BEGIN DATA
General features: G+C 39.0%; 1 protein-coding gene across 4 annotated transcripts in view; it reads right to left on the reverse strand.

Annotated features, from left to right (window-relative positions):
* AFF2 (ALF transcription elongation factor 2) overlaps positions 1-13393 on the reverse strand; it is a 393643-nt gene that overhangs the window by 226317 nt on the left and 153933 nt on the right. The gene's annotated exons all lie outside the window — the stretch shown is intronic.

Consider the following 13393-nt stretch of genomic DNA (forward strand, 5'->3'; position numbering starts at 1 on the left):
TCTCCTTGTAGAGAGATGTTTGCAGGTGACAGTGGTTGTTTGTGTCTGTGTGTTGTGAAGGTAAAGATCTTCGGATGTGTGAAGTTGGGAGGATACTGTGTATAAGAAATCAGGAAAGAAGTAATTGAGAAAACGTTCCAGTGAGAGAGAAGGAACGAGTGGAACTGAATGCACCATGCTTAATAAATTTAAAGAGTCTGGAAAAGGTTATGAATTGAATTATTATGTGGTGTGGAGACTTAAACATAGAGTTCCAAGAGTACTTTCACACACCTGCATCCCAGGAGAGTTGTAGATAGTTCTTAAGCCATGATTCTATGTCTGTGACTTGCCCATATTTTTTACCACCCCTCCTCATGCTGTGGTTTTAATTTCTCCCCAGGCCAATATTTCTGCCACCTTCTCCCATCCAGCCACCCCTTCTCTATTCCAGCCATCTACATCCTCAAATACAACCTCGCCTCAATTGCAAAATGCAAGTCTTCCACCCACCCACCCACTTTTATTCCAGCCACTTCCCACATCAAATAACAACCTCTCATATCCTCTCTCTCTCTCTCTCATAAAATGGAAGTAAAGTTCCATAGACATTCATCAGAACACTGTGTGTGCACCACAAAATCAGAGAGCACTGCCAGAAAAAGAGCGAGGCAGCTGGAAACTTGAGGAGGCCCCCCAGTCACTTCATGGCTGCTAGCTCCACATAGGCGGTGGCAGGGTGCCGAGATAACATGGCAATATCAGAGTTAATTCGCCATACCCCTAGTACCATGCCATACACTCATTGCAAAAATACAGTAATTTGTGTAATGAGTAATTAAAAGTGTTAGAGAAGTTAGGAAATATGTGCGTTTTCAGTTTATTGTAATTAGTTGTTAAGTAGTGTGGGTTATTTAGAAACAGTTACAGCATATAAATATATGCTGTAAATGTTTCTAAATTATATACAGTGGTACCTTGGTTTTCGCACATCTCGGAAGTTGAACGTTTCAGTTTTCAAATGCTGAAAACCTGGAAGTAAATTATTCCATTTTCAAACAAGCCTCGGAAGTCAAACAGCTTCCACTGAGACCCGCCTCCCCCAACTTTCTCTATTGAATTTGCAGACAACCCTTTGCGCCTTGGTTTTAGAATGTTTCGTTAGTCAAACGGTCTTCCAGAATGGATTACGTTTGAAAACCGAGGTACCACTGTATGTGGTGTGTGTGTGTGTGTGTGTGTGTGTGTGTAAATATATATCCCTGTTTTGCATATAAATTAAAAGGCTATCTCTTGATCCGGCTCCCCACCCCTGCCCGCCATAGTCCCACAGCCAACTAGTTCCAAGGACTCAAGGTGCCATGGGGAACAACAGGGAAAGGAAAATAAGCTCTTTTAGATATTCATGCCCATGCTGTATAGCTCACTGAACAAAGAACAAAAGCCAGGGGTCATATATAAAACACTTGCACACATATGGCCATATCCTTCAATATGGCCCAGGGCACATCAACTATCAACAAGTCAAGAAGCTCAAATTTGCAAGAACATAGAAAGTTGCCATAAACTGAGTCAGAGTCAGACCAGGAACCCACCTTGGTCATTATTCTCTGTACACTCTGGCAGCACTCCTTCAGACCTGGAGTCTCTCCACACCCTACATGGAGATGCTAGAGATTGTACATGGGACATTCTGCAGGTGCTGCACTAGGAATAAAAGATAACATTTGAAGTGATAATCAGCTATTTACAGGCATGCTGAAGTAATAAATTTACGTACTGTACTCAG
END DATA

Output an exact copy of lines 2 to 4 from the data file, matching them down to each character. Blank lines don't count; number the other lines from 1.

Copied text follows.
Annotated features, from left to right (window-relative positions):
* AFF2 (ALF transcription elongation factor 2) overlaps positions 1-13393 on the reverse strand; it is a 393643-nt gene that overhangs the window by 226317 nt on the left and 153933 nt on the right. The gene's annotated exons all lie outside the window — the stretch shown is intronic.

Consider the following 13393-nt stretch of genomic DNA (forward strand, 5'->3'; position numbering starts at 1 on the left):